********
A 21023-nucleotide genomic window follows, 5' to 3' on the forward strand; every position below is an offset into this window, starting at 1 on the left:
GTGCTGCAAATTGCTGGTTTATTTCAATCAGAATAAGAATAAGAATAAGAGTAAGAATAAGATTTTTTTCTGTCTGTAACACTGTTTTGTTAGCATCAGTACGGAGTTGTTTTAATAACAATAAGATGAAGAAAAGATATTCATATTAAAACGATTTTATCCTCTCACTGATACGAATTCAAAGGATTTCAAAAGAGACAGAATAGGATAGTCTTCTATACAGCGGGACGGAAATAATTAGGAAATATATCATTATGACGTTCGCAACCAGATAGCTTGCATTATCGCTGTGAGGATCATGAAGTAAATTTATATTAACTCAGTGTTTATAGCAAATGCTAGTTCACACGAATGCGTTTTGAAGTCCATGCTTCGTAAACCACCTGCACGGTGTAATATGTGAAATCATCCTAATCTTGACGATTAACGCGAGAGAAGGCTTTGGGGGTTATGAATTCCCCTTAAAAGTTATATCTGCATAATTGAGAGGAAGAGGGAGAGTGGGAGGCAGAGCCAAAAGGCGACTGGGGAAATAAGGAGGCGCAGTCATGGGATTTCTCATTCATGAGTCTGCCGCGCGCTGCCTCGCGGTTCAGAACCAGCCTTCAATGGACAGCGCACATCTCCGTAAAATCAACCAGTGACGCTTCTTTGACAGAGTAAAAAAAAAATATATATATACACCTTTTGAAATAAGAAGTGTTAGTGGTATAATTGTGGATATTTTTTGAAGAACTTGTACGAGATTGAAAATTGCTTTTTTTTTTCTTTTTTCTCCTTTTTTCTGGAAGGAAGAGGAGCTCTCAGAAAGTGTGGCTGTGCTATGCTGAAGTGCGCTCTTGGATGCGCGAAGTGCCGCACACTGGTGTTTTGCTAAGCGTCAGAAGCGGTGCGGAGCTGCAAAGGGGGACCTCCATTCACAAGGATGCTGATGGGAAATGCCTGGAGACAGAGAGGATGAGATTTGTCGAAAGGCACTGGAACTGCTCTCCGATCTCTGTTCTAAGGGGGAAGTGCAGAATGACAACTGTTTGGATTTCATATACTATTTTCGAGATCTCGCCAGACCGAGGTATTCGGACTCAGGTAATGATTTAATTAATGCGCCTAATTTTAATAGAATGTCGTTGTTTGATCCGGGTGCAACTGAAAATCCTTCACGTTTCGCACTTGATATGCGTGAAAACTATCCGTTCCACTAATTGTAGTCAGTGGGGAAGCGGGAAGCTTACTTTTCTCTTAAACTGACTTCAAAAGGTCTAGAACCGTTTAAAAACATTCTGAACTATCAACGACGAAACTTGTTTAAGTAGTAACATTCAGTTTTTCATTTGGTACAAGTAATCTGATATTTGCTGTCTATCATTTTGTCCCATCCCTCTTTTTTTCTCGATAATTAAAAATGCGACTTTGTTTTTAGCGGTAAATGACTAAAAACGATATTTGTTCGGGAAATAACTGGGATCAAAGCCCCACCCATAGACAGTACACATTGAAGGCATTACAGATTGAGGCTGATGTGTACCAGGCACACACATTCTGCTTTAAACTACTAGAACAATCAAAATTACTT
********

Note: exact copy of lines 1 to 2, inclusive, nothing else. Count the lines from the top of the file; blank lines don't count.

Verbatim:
A 21023-nucleotide genomic window follows, 5' to 3' on the forward strand; every position below is an offset into this window, starting at 1 on the left:
GTGCTGCAAATTGCTGGTTTATTTCAATCAGAATAAGAATAAGAATAAGAGTAAGAATAAGATTTTTTTCTGTCTGTAACACTGTTTTGTTAGCATCAGTACGGAGTTGTTTTAATAACAATAAGATGAAGAAAAGATATTCATATTAAAACGATTTTATCCTCTCACTGATACGAATTCAAAGGATTTCAAAAGAGACAGAATAGGATAGTCTTCTATACAGCGGGACGGAAATAATTAGGAAATATATCATTATGACGTTCGCAACCAGATAGCTTGCATTATCGCTGTGAGGATCATGAAGTAAATTTATATTAACTCAGTGTTTATAGCAAATGCTAGTTCACACGAATGCGTTTTGAAGTCCATGCTTCGTAAACCACCTGCACGGTGTAATATGTGAAATCATCCTAATCTTGACGATTAACGCGAGAGAAGGCTTTGGGGGTTATGAATTCCCCTTAAAAGTTATATCTGCATAATTGAGAGGAAGAGGGAGAGTGGGAGGCAGAGCCAAAAGGCGACTGGGGAAATAAGGAGGCGCAGTCATGGGATTTCTCATTCATGAGTCTGCCGCGCGCTGCCTCGCGGTTCAGAACCAGCCTTCAATGGACAGCGCACATCTCCGTAAAATCAACCAGTGACGCTTCTTTGACAGAGTAAAAAAAAAATATATATATACACCTTTTGAAATAAGAAGTGTTAGTGGTATAATTGTGGATATTTTTTGAAGAACTTGTACGAGATTGAAAATTGCTTTTTTTTTTCTTTTTTCTCCTTTTTTCTGGAAGGAAGAGGAGCTCTCAGAAAGTGTGGCTGTGCTATGCTGAAGTGCGCTCTTGGATGCGCGAAGTGCCGCACACTGGTGTTTTGCTAAGCGTCAGAAGCGGTGCGGAGCTGCAAAGGGGGACCTCCATTCACAAGGATGCTGATGGGAAATGCCTGGAGACAGAGAGGATGAGATTTGTCGAAAGGCACTGGAACTGCTCTCCGATCTCTGTTCTAAGGGGGAAGTGCAGAATGACAACTGTTTGGATTTCATATACTATTTTCGAGATCTCGCCAGACCGAGGTATTCGGACTCAGGTAATGATTTAATTAATGCGCCTAATTTTAATAGAATGTCGTTGTTTGATCCGGGTGCAACTGAAAATCCTTCACGTTTCGCACTTGATATGCGTGAAAACTATCCGTTCCACTAATTGTAGTCAGTGGGGAAGCGGGAAGCTTACTTTTCTCTTAAACTGACTTCAAAAGGTCTAGAACCGTTTAAAAACATTCTGAACTATCAACGACGAAACTTGTTTAAGTAGTAACATTCAGTTTTTCATTTGGTACAAGTAATCTGATATTTGCTGTCTATCATTTTGTCCCATCCCTCTTTTTTTCTCGATAATTAAAAATGCGACTTTGTTTTTAGCGGTAAATGACTAAAAACGATATTTGTTCGGGAAATAACTGGGATCAAAGCCCCACCCATAGACAGTACACATTGAAGGCATTACAGATTGAGGCTGATGTGTACCAGGCACACACATTCTGCTTTAAACTACTAGAACAATCAAAATTACTT